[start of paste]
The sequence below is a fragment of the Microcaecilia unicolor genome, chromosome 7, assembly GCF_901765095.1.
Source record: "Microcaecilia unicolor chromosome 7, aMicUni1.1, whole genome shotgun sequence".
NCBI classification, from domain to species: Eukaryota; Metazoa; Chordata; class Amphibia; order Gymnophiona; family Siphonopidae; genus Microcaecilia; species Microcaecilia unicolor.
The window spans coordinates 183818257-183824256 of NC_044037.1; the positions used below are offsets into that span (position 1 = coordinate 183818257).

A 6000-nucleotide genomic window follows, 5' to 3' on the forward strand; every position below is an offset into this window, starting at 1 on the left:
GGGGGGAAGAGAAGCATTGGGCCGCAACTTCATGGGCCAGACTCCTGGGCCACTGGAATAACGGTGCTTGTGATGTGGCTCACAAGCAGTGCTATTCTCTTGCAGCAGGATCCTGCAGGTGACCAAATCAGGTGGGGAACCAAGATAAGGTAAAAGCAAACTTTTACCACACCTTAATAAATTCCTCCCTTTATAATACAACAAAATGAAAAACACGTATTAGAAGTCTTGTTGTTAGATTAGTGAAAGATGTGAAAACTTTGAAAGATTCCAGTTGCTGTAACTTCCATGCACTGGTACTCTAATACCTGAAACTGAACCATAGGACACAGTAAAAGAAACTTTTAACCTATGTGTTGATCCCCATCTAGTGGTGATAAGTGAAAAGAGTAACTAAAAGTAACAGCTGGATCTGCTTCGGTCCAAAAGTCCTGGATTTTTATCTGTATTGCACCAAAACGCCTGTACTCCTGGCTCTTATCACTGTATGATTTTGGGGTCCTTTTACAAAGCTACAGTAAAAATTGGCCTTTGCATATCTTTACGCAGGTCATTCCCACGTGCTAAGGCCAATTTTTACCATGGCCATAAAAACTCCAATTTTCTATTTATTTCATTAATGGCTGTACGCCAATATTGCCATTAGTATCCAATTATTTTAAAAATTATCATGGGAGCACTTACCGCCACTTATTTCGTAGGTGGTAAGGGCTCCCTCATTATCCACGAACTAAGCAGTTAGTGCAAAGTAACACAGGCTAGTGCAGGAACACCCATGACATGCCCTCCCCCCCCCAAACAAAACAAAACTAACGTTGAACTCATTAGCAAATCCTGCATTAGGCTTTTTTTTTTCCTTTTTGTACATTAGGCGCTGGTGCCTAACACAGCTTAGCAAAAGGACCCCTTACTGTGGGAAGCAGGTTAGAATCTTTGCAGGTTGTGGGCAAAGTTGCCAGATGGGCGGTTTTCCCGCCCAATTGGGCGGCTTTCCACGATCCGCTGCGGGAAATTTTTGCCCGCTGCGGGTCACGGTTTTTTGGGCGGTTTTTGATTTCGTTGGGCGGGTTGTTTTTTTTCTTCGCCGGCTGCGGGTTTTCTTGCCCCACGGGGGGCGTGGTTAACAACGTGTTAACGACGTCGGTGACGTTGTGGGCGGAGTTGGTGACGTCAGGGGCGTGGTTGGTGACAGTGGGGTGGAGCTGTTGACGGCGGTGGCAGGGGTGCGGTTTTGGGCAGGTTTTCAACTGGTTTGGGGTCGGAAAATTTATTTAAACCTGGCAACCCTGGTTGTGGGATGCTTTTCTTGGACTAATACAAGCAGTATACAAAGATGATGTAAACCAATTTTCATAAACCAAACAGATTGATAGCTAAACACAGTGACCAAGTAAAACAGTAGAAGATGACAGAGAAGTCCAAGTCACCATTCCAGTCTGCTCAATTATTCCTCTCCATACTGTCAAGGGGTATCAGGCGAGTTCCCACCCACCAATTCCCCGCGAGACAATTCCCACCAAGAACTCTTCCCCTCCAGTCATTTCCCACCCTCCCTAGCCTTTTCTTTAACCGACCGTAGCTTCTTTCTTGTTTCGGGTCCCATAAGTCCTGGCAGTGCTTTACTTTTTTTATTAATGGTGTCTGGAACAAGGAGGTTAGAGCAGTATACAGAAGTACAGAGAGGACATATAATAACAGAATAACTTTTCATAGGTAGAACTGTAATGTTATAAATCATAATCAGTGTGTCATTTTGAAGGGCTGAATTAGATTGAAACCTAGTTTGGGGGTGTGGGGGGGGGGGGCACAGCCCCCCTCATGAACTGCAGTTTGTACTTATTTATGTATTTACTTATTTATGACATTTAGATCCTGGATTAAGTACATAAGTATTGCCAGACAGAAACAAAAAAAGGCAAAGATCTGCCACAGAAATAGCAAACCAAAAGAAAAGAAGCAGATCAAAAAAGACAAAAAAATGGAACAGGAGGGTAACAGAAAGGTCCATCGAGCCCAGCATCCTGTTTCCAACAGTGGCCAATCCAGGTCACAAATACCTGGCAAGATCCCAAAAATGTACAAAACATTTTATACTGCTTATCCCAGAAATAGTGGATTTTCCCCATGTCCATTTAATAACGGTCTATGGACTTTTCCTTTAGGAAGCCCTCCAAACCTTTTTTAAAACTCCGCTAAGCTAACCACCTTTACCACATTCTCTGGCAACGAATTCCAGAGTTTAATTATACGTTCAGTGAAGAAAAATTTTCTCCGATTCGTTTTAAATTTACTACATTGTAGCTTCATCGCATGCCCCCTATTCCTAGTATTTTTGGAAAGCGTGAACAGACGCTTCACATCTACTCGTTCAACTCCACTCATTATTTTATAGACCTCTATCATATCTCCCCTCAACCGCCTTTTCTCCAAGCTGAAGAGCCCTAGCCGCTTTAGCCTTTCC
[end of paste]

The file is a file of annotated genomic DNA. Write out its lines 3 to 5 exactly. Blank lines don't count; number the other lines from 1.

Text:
NCBI classification, from domain to species: Eukaryota; Metazoa; Chordata; class Amphibia; order Gymnophiona; family Siphonopidae; genus Microcaecilia; species Microcaecilia unicolor.
The window spans coordinates 183818257-183824256 of NC_044037.1; the positions used below are offsets into that span (position 1 = coordinate 183818257).

A 6000-nucleotide genomic window follows, 5' to 3' on the forward strand; every position below is an offset into this window, starting at 1 on the left: